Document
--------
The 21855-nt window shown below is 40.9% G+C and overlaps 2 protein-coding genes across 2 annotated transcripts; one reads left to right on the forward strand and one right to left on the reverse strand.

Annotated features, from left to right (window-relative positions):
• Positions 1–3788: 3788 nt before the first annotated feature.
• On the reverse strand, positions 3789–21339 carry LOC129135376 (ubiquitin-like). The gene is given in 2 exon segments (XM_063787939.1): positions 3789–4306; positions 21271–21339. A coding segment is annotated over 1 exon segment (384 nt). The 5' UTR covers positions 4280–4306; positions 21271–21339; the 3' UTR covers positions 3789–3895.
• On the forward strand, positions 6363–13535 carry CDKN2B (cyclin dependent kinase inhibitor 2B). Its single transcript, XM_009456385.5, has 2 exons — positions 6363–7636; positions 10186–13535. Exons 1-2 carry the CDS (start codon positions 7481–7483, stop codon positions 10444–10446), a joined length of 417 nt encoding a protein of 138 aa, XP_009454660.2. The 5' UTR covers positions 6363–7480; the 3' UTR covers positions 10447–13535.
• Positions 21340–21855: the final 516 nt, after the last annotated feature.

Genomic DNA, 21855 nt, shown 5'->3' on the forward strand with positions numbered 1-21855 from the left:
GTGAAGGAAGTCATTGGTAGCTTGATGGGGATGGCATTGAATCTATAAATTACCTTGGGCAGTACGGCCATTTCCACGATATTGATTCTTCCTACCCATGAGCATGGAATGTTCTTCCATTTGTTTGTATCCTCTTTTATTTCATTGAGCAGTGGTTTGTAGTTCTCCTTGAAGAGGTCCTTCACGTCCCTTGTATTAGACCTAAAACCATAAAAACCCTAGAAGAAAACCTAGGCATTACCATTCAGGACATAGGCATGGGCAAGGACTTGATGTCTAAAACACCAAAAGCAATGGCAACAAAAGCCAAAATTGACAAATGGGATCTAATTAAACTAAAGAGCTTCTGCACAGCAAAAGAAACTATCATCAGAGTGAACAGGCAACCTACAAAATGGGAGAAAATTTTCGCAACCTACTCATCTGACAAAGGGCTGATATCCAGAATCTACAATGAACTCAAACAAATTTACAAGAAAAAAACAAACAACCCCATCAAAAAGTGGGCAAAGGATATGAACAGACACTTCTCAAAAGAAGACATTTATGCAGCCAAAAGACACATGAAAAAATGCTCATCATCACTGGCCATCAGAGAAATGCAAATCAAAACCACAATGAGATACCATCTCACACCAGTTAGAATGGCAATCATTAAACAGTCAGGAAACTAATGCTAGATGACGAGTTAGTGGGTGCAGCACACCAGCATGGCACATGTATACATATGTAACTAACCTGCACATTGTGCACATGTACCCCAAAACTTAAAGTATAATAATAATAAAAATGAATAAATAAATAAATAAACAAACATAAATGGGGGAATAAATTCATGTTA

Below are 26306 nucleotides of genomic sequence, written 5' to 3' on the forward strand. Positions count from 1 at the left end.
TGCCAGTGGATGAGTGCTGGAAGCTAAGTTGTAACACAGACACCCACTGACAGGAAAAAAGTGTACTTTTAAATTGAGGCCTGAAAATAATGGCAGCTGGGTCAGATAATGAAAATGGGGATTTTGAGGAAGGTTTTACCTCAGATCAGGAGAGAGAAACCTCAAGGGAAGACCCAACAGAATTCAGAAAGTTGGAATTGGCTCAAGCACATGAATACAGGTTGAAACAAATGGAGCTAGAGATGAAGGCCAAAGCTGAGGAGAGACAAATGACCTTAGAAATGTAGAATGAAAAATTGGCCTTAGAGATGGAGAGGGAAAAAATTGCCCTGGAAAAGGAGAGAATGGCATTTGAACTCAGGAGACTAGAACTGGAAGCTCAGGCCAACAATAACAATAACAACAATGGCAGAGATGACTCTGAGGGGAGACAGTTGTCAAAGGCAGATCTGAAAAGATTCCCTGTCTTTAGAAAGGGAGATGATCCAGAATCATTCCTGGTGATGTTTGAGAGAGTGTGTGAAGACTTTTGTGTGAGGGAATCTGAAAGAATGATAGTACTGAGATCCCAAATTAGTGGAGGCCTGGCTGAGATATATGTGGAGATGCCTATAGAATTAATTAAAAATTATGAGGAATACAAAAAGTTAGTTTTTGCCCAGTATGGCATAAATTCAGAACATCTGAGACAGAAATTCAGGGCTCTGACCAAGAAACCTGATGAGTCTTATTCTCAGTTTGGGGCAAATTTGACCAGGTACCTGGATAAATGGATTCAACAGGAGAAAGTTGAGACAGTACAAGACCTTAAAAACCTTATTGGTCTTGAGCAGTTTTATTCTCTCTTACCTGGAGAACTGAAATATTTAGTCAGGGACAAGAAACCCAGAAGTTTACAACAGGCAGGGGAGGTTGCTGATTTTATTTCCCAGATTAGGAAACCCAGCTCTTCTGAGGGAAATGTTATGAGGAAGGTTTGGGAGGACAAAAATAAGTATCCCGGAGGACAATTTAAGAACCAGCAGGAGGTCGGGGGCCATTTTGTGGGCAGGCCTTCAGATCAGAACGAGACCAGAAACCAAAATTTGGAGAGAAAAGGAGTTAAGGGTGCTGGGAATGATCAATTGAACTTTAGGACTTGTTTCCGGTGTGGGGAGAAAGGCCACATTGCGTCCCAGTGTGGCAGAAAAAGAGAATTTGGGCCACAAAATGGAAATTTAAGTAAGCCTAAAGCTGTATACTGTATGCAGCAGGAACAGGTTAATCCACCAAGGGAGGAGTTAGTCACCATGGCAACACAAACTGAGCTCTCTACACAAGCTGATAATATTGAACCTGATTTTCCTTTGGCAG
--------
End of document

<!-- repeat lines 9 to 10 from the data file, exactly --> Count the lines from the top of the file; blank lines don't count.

Below are 26306 nucleotides of genomic sequence, written 5' to 3' on the forward strand. Positions count from 1 at the left end.
TGCCAGTGGATGAGTGCTGGAAGCTAAGTTGTAACACAGACACCCACTGACAGGAAAAAAGTGTACTTTTAAATTGAGGCCTGAAAATAATGGCAGCTGGGTCAGATAATGAAAATGGGGATTTTGAGGAAGGTTTTACCTCAGATCAGGAGAGAGAAACCTCAAGGGAAGACCCAACAGAATTCAGAAAGTTGGAATTGGCTCAAGCACATGAATACAGGTTGAAACAAATGGAGCTAGAGATGAAGGCCAAAGCTGAGGAGAGACAAATGACCTTAGAAATGTAGAATGAAAAATTGGCCTTAGAGATGGAGAGGGAAAAAATTGCCCTGGAAAAGGAGAGAATGGCATTTGAACTCAGGAGACTAGAACTGGAAGCTCAGGCCAACAATAACAATAACAACAATGGCAGAGATGACTCTGAGGGGAGACAGTTGTCAAAGGCAGATCTGAAAAGATTCCCTGTCTTTAGAAAGGGAGATGATCCAGAATCATTCCTGGTGATGTTTGAGAGAGTGTGTGAAGACTTTTGTGTGAGGGAATCTGAAAGAATGATAGTACTGAGATCCCAAATTAGTGGAGGCCTGGCTGAGATATATGTGGAGATGCCTATAGAATTAATTAAAAATTATGAGGAATACAAAAAGTTAGTTTTTGCCCAGTATGGCATAAATTCAGAACATCTGAGACAGAAATTCAGGGCTCTGACCAAGAAACCTGATGAGTCTTATTCTCAGTTTGGGGCAAATTTGACCAGGTACCTGGATAAATGGATTCAACAGGAGAAAGTTGAGACAGTACAAGACCTTAAAAACCTTATTGGTCTTGAGCAGTTTTATTCTCTCTTACCTGGAGAACTGAAATATTTAGTCAGGGACAAGAAACCCAGAAGTTTACAACAGGCAGGGGAGGTTGCTGATTTTATTTCCCAGATTAGGAAACCCAGCTCTTCTGAGGGAAATGTTATGAGGAAGGTTTGGGAGGACAAAAATAAGTATCCCGGAGGACAATTTAAGAACCAGCAGGAGGTCGGGGGCCATTTTGTGGGCAGGCCTTCAGATCAGAACGAGACCAGAAACCAAAATTTGGAGAGAAAAGGAGTTAAGGGTGCTGGGAATGATCAATTGAACTTTAGGACTTGTTTCCGGTGTGGGGAGAAAGGCCACATTGCGTCCCAGTGTGGCAGAAAAAGAGAATTTGGGCCACAAAATGGAAATTTAAGTAAGCCTAAAGCTGTATACTGTATGCAGCAGGAACAGGTTAATCCACCAAGGGAGGAGTTAGTCACCATGGCAACACAAACTGAGCTCTCTACACAAGCTGATAATATTGAACCTGATTTTCCTTTGGCAG